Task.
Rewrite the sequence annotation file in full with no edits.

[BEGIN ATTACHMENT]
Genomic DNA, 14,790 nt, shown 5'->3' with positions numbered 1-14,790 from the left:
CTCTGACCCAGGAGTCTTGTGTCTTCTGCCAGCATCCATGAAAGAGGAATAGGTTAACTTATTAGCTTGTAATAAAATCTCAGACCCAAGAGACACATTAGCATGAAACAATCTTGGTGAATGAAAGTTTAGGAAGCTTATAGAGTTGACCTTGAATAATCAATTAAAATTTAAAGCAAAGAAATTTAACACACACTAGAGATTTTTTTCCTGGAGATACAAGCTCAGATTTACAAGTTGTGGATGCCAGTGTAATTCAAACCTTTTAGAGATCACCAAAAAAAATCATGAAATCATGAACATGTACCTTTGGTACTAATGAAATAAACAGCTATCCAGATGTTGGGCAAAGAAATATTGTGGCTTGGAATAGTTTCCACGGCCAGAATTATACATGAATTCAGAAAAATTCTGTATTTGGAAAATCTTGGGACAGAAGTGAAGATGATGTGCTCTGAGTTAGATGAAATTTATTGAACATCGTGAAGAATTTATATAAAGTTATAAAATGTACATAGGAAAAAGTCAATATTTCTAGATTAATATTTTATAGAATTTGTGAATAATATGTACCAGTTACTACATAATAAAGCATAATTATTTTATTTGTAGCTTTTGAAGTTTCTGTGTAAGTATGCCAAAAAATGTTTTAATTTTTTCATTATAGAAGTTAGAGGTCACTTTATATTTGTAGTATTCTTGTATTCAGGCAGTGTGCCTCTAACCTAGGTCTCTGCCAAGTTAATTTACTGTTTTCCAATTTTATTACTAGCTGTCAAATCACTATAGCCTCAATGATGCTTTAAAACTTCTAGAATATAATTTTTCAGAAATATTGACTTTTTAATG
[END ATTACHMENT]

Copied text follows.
Genomic DNA, 14,790 nt, shown 5'->3' with positions numbered 1-14,790 from the left:
CTCTGACCCAGGAGTCTTGTGTCTTCTGCCAGCATCCATGAAAGAGGAATAGGTTAACTTATTAGCTTGTAATAAAATCTCAGACCCAAGAGACACATTAGCATGAAACAATCTTGGTGAATGAAAGTTTAGGAAGCTTATAGAGTTGACCTTGAATAATCAATTAAAATTTAAAGCAAAGAAATTTAACACACACTAGAGATTTTTTTCCTGGAGATACAAGCTCAGATTTACAAGTTGTGGATGCCAGTGTAATTCAAACCTTTTAGAGATCACCAAAAAAAATCATGAAATCATGAACATGTACCTTTGGTACTAATGAAATAAACAGCTATCCAGATGTTGGGCAAAGAAATATTGTGGCTTGGAATAGTTTCCACGGCCAGAATTATACATGAATTCAGAAAAATTCTGTATTTGGAAAATCTTGGGACAGAAGTGAAGATGATGTGCTCTGAGTTAGATGAAATTTATTGAACATCGTGAAGAATTTATATAAAGTTATAAAATGTACATAGGAAAAAGTCAATATTTCTAGATTAATATTTTATAGAATTTGTGAATAATATGTACCAGTTACTACATAATAAAGCATAATTATTTTATTTGTAGCTTTTGAAGTTTCTGTGTAAGTATGCCAAAAAATGTTTTAATTTTTTCATTATAGAAGTTAGAGGTCACTTTATATTTGTAGTATTCTTGTATTCAGGCAGTGTGCCTCTAACCTAGGTCTCTGCCAAGTTAATTTACTGTTTTCCAATTTTATTACTAGCTGTCAAATCACTATAGCCTCAATGATGCTTTAAAACTTCTAGAATATAATTTTTCAGAAATATTGACTTTTTAATG